• Helena Smrcek

Conspiracy or Not

Watching the final broadcast of 2020, the consensus seemed to be that the entire year should be dumped into a giant garbage can and set on fire.



Yes, it had been a year full of challenges, pain, and suffering, but let’s be honest, it could have been worse. I thought of the Spanish Flu pandemic and couldn’t help to draw comparisons. A hundred years ago, the world was torn by the bloodiest conflict to date, millions had not returned from the war, countless were wounded and maimed, economies were shattered, families stricken by poverty, and then the flu hit. The loss of life was horrendous.


Looking at our situation – most of our fridges were never empty, government aid packages rescued us from financial downfall, many home improvement projects finally saw the finish line, and our communities were seemingly united in cheering for the frontline workers.


In my eyes, 2020 was a one-star-kind-of-a-year, but God’s grace definitely gets five stars from me. Our family experienced such mercy it often brought me to tears. My mother-in-law passed in February. We tragically lost two of our friends in March. My husband underwent three major surgeries, all of them successful – the cancer had been removed from his body. We had sold our house amidst all this and moved the entire farm, built a workshop, new barn, cleared a field of weeds, dealt with polluted water system, and started to plan the construction of our new home.



My eyes were opened to grace and generosity of our family and friends. Never had I relied on help as much as this past year. Being a definite type A personality, this was something totally new to me. From packing, help in the garden, cooking, baking, cleaning...to the cards, countless words of encouragement, and continues prayers – we were carried through the hurricane that threatened to destroy our life. How do I ever express my thanks adequately?


Having gone through such a humbling experience, I can only marvel at people who seem to feed on conflict and controversy. Isn’t there enough pain without adding new layers of discontent and perceived conspiracy theories?


It had been only five short weeks since we faced yet another tragedy. My husband’s Dad passed, due to COVID-19. This was perhaps even more difficult than the passing of his Mom earlier this year, because this time, we didn’t even get a chance to say goodbye. One day he seemed to be getting better, the next morning a call came. He was gone.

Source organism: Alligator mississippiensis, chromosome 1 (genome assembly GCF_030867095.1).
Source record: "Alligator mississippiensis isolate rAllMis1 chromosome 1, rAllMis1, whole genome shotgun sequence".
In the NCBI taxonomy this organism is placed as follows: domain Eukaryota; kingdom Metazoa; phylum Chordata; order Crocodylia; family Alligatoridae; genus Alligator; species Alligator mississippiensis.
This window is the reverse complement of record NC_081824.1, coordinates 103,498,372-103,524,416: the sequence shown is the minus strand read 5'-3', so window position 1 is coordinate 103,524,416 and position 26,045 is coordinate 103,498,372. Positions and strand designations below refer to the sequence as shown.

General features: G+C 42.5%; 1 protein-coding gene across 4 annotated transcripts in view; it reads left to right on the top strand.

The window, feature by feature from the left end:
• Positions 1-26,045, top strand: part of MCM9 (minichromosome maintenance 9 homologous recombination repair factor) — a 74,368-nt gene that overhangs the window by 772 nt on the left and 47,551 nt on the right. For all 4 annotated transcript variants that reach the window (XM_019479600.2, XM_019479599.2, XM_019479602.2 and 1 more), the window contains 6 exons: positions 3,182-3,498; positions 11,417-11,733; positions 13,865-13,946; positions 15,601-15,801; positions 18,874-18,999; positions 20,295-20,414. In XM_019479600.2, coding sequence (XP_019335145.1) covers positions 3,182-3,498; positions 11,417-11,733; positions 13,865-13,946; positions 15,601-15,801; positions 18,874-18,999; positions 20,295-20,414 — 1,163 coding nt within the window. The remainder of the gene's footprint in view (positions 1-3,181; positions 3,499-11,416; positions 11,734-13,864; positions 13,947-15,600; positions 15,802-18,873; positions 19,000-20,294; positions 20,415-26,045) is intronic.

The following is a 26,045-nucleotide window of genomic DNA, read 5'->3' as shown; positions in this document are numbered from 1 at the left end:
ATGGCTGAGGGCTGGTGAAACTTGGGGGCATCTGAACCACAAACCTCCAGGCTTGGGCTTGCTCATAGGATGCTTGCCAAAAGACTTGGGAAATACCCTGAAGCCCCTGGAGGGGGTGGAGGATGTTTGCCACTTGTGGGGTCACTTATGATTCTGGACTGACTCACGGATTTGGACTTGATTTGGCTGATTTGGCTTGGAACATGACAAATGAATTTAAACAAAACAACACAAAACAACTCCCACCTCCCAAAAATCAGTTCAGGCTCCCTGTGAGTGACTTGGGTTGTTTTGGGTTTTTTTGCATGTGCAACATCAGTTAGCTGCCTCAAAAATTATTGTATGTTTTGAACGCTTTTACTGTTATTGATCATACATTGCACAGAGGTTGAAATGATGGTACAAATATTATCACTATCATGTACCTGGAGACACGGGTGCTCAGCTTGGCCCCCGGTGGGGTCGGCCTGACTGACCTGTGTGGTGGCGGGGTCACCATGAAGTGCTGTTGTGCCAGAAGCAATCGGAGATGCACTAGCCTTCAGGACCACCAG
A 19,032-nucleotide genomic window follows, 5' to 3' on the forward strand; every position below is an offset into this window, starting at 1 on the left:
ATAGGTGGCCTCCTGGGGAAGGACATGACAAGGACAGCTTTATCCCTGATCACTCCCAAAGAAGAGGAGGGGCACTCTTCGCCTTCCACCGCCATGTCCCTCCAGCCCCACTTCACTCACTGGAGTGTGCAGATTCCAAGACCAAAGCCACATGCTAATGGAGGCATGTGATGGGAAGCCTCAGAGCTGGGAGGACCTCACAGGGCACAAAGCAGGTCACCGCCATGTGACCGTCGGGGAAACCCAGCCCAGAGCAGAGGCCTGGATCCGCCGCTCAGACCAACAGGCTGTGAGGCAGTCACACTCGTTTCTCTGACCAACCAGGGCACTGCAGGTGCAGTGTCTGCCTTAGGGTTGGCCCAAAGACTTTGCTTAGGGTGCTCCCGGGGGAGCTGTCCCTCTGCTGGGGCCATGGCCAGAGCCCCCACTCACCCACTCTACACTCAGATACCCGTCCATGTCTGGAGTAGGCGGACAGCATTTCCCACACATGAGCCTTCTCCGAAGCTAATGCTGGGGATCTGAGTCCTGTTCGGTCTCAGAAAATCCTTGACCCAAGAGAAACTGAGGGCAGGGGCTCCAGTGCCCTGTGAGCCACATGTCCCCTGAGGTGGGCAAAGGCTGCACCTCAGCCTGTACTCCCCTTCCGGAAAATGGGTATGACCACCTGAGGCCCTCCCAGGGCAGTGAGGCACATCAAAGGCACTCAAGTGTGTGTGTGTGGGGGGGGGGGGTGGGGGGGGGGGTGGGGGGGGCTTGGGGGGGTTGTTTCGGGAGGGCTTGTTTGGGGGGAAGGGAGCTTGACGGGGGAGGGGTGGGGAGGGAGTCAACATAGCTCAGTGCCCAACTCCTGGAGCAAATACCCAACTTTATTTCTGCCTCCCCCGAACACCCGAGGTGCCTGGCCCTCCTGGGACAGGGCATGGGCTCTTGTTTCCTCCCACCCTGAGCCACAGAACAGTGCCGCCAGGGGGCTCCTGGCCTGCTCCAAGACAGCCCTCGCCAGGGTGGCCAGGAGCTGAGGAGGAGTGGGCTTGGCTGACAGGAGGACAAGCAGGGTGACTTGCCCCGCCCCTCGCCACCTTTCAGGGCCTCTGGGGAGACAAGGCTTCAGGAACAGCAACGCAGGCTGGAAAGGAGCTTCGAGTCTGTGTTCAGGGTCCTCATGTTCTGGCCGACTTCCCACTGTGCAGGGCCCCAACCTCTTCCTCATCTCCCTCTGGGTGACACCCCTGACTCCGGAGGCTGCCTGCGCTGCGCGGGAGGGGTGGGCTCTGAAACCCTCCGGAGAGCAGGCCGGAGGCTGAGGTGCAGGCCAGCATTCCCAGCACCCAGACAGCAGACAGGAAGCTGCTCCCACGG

I think of the thousands of families mourning the loss of their loved ones and must pause as I hear those who subscribe to the conspiracy theory of COVID-19 not being real, or refuse to wear a mask, citing their rights. It feels like a slap in the face. How can someone say the pandemic is a lie as we see the numbers rise, struggle through yet another shut down, worry about our fragile economy, face tough financial decisions? Most of us cope with face masks and sanitizer every time we leave the house. All of us miss our family gatherings, regular activities, work, school, and all those other things taken for granted. How can someone proclaim that the pandemic is a hoax as the death toll climbs? It is definitely not a hoax to us, as we won’t be celebrating Dad’s 80th birthday this year. I guess everyone is entitled to their opinion, yet what I failed to understand is the callousness of those who refuse to offer their sympathy and understanding, to show their compassion towards those who suffer. ‘We are in it together’ may sound like a cliché at this point, but the truth is, if every one of us does their best and follows the rules, perhaps we can beat this virus and spare lives that do not need to be cut short, so help us God.


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HELENA SMRCEK

Stories with a Soul 

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